The opening track of 1977’s Trans-Europe Express album, ”Europe Endless” sets the scene for all that is to follow, a rhythmic mantra that owes nothing to anything that has previously passed for rock’n’roll but which, in years to come, would itself become as precious to the music’s development as ”Route 66”, Chuck Berry and Elvis Presley.
Band member Wolfgang Flur explains, "All of us in the group are children who were born straight after World War Two. So, we had no musical or pop culture of our own, there was nothing behind us there was the war, and before the war we had only the German folk music. In the 1920s or 1930s melodies were developed and these became culture that we worked from. So, I think it was in us, ever since we were born; I cannot explain us, but it is us. It is romantic, childish, maybe, it is naive, but I cannot do anything about it. It's in me."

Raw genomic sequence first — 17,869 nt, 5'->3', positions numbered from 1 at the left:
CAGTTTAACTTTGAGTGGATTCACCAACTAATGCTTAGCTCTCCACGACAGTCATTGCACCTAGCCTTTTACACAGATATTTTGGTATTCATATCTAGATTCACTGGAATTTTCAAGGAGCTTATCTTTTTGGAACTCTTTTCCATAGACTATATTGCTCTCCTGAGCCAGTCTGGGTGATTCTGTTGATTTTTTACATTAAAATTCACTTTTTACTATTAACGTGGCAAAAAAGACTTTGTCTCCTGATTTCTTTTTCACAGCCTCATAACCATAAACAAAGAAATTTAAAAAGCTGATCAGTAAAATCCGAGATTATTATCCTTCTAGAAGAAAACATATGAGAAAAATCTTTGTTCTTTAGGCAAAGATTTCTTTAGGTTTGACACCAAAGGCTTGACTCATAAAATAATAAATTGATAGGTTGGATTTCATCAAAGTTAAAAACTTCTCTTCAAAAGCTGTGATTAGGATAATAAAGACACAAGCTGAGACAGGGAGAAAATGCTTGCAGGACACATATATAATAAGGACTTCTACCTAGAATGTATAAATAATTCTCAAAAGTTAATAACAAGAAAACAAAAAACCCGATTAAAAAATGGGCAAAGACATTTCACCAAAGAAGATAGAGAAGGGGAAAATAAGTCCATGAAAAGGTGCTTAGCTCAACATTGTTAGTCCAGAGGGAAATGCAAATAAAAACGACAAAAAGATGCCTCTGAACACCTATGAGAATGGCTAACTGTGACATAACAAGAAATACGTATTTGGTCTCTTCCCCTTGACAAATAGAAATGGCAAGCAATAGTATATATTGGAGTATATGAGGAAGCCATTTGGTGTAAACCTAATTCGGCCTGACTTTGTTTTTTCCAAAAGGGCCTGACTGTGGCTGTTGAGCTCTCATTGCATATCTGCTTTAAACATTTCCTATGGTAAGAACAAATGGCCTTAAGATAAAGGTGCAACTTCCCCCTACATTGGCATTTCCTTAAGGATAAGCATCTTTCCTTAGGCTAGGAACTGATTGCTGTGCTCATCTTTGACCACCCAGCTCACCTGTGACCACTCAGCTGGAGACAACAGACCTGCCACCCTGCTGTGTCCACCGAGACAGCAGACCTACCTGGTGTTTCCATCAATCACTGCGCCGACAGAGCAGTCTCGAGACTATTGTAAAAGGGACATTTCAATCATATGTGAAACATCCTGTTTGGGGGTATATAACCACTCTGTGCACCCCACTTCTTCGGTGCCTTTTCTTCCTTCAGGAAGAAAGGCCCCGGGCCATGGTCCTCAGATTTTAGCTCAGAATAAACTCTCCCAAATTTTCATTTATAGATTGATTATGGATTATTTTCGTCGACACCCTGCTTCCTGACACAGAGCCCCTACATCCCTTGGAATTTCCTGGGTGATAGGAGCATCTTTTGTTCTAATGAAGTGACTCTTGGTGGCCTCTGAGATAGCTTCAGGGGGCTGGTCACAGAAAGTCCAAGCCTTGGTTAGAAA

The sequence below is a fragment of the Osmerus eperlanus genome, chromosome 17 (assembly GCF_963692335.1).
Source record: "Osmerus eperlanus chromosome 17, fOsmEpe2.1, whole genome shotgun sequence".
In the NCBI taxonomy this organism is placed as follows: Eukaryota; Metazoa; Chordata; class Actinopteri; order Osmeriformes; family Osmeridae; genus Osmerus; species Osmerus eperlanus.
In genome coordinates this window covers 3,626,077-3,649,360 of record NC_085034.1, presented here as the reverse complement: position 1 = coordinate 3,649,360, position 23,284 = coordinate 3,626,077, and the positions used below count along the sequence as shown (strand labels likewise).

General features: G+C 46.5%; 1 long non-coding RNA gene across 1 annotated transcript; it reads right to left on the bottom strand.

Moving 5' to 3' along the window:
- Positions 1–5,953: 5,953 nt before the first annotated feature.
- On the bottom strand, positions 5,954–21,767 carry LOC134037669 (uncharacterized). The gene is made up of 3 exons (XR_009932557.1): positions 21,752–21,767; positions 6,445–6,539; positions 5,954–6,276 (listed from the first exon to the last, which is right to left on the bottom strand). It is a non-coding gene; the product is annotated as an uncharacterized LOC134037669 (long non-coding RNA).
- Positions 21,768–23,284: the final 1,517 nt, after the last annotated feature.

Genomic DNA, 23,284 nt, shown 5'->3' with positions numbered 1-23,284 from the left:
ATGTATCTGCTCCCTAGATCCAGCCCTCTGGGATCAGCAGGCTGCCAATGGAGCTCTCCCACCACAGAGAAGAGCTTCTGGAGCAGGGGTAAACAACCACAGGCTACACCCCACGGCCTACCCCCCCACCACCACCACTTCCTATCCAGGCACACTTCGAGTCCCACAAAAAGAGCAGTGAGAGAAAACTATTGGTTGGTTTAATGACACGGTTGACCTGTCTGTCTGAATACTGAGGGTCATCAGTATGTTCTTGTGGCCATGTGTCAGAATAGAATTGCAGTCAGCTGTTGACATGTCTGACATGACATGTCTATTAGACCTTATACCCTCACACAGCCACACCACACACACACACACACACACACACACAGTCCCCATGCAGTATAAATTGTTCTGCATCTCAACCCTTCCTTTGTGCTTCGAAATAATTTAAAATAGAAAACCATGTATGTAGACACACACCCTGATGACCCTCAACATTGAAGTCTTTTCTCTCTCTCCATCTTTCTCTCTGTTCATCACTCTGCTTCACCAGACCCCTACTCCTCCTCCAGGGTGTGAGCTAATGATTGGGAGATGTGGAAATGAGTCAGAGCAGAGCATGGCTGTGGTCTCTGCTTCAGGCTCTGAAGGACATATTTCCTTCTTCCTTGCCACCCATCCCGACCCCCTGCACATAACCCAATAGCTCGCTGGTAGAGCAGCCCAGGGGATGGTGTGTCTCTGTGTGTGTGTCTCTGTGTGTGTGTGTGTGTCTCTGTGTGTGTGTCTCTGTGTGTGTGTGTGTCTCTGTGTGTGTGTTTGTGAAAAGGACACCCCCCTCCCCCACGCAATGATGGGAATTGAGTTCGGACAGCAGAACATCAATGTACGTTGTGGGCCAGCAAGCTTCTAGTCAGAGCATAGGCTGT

A parallel, perhaps, can be drawn with the Kinks, whose own magic is similarly rooted in an awareness of a lost past. "The Kinks have something special, they are very special, and they use very English pop melody lines, which was always in them. So yes, I think it is the same thing. There is something you cannot put your finger on, which is very English, in the Kinks' music, which I could not do, which is their own style. There was something very German, but equally indefinable, on Trans-Europe Express." ”Europe Endless” was the group’s own way of opening a window upon that mystery.